As I write this, the coronavirus continues to dominate headlines with the situation changing every few hours. Every day we wonder whether things are going ahead or not, whether people will be able or willing to attend events or meetings, whether we ourselves want to go out and about and risk infection. Some of us have already had to self-isolate and there is a reasonable chance that we will all be doing it in due course.
Do you find it easy to say No? Naturally there are plenty of situations when that is the straightforward answer but we all know how hard it can be in certain circumstances. A close friend or relative is harder to say No to than a stranger. From refusing a second slice of cake to managing our time, learning to say No is one of the most vital skills we need. Here are my top tips:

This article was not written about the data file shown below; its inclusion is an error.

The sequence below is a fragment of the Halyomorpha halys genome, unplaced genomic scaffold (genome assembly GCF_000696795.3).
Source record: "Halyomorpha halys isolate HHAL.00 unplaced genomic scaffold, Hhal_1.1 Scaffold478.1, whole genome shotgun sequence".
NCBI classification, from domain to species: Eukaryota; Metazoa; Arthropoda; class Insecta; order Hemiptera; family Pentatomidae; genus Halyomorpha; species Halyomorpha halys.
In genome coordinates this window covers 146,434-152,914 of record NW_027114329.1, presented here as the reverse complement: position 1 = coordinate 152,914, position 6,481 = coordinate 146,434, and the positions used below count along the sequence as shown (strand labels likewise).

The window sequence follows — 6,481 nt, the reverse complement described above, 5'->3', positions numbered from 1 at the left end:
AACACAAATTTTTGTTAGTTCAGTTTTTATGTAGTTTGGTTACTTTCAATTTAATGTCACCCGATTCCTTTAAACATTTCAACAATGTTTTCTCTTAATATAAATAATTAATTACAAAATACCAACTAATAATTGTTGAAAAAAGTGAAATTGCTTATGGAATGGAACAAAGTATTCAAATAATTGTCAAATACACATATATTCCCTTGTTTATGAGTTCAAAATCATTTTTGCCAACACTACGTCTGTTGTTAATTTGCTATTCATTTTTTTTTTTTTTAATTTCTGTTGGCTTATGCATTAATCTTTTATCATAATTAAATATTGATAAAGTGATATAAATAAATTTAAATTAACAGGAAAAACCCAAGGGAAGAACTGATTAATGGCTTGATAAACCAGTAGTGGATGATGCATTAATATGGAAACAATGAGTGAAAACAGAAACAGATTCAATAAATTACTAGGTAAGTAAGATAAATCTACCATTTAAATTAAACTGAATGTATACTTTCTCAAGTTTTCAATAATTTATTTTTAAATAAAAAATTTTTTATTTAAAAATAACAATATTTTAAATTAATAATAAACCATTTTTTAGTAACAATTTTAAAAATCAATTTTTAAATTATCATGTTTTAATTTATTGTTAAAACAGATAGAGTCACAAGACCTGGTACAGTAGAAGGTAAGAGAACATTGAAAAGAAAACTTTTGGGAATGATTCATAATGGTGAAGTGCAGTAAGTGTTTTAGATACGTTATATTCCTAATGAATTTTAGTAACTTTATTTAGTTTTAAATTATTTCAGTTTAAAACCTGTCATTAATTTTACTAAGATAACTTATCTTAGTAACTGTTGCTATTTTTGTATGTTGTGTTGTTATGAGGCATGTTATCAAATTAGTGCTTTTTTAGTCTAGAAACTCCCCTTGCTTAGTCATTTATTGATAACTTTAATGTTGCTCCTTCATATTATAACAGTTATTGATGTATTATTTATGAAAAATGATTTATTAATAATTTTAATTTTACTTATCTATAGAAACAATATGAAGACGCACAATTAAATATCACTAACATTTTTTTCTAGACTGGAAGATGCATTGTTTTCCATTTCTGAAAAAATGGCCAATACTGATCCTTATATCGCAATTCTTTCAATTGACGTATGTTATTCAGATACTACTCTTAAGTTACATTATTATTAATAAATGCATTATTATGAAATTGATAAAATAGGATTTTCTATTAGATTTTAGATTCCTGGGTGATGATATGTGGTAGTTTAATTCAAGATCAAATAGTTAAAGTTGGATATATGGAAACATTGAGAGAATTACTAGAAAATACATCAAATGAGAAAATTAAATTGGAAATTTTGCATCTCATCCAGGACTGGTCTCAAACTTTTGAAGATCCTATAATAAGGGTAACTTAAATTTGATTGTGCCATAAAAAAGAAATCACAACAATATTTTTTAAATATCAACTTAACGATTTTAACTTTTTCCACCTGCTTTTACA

I don’t literally mean your wife but I do want to ask about your home life. Since reading the Howard Kennedy research into relationship breakdown and the workplace, I’ve been thinking about the impact work has on the private lives of high earners and how success can have such unfortunate consequences.
I spend a lot of time thinking about my goals - and sometimes it feels like I’m never going to reach them - but what do we do when we have achieved them? If you’re anything like me, you start thinking about the next thing (if you haven’t already embarked on it) but my question today is, does that next thing actually challenge you?
This week I am handing over my Pluralists Newsletter to Caspar Bowes of Bowes Wine with whom we have started a Pluralists Club Wine Offer. Members get a wine voucher every month and Caspar will regularly attend our Pluralists Opportunity Club events with some wine to taste and talk about. Caspar is also an expert in wine investing so his insights below will be of interest to members and non-members alike.